I am not sure if these "misunderstandings" are intentional-( the taxis are metered, so the fare goes up), but I will give the benefit of doubt.
We eventually resorted to grabbing someone nearby who could understand English (they are there!) and then getting them to explain in Bengali to the taxi-driver where we needed to be taken to. It was much easier that way.
Kolkata is reasonably safe, and in general the people are more friendly and helpful than in many of India's other large cities. One noted problem is the drug dealers around Sudder Street. However, as the dealers obviously do not want to draw undue attention to their activity, they are generally not persistent and rarely a threat.
But still you just have to take your chances, you have to carry your cash, passport, and cards in a secure money belt, with only enough cash for a few hours at a time in your wallet or other acccessible place. Some travelers recommend carrying an expendable wallet with a few ten rupee bills in it in an obvious place such as your hip pocket as a decoy to Delhi's ubiquitous pickpockets.
As a general rule, expect anyone handling your cash in Delhi to attempt to shortchange you; you may be favorably surprised once or twice during your visit. Learn the currency, count out your payment and change carefully, and be insistent in any dispute.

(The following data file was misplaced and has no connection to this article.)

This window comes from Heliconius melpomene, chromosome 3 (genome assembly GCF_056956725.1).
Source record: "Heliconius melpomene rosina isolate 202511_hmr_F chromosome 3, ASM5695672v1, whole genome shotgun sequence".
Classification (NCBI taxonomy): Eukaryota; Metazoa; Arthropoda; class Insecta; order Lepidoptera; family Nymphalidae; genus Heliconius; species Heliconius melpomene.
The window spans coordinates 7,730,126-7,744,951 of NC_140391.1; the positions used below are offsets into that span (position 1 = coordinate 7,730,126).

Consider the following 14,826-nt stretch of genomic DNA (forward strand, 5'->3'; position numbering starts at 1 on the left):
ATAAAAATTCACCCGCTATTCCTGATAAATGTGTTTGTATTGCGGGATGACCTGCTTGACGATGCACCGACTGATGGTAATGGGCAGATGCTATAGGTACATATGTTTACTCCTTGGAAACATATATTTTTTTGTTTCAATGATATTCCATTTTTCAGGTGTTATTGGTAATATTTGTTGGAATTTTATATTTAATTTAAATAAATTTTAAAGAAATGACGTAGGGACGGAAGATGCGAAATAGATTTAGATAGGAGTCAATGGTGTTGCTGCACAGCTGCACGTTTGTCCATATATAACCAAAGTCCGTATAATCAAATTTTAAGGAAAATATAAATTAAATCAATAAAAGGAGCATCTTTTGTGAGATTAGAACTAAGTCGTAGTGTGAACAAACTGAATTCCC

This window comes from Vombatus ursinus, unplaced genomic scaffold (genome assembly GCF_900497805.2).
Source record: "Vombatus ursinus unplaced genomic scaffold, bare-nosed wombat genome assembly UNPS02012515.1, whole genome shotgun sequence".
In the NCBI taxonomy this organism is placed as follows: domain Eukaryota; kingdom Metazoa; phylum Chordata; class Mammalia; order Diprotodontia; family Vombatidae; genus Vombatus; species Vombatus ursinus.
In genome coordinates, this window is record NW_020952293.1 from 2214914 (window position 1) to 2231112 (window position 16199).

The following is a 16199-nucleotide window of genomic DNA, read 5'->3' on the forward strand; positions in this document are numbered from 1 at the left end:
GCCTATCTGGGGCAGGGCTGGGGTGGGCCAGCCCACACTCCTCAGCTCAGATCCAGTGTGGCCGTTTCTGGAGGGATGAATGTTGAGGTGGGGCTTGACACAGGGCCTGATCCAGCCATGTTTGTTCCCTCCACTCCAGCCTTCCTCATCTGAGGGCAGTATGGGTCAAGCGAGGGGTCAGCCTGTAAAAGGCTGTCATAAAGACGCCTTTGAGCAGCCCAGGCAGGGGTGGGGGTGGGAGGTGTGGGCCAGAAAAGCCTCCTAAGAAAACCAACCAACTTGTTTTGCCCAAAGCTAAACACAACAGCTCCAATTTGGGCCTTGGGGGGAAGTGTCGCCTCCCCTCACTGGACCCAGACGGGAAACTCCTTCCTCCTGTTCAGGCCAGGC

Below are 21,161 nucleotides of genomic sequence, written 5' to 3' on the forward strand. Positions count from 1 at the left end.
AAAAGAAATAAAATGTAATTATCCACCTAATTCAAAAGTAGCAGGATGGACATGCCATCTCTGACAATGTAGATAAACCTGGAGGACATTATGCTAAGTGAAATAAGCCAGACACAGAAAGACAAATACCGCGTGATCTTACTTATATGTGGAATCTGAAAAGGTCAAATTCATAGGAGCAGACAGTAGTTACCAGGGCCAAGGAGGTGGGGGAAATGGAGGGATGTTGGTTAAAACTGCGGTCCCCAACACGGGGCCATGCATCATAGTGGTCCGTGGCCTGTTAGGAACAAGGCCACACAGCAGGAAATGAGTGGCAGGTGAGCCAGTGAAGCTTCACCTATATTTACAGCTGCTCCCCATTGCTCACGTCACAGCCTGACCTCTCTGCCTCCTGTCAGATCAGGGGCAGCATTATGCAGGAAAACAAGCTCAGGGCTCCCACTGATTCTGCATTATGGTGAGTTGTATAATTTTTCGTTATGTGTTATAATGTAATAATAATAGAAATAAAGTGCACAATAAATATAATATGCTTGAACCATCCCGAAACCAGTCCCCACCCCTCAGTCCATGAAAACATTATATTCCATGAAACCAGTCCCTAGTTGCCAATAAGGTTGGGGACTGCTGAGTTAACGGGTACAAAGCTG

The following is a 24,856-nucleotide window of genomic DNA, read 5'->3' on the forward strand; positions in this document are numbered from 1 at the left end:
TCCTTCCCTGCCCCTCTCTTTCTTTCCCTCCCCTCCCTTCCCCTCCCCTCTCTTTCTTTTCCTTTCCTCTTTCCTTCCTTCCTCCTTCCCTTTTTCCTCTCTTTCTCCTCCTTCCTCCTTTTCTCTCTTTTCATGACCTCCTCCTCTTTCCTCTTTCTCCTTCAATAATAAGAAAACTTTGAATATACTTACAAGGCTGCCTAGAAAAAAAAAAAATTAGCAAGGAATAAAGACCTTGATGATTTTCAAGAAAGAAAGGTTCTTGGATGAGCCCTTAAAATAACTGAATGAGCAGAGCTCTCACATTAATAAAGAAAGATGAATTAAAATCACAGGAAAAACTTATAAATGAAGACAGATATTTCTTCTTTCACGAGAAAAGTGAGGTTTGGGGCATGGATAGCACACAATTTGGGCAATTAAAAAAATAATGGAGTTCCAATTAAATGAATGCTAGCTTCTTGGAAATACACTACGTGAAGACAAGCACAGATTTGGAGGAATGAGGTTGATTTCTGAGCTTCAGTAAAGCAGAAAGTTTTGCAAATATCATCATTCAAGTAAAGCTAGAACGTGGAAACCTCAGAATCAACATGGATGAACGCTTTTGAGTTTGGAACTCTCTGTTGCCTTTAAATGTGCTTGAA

As with the whole of India, only drink bottled water and use it when you're cleaning your teeth. I kept a bottle with a bit of water in it beside the sink so as to remind myself to use it. Also, avoid ice and salads as they will probably have been washed in dodgy water. Its all common sense really but if you stick to it, you limit the chances of getting ill. A litre of water only costs from between Rs10 and Rs15 so its cheap and available everywhere.
I was expecting Sudder Street to be full of beggars, rubbish and other unsavoury types but it wasn't that bad. I only encountered a couple of beggars - women carrying babies and a couple of cripples. There was a pile of rubbish at the bottom end of the street near the Indian Museum but this was cleared up during my stay plus someone also moved on some homeless people who had camped out near the museum. Make sure you have your wits about you.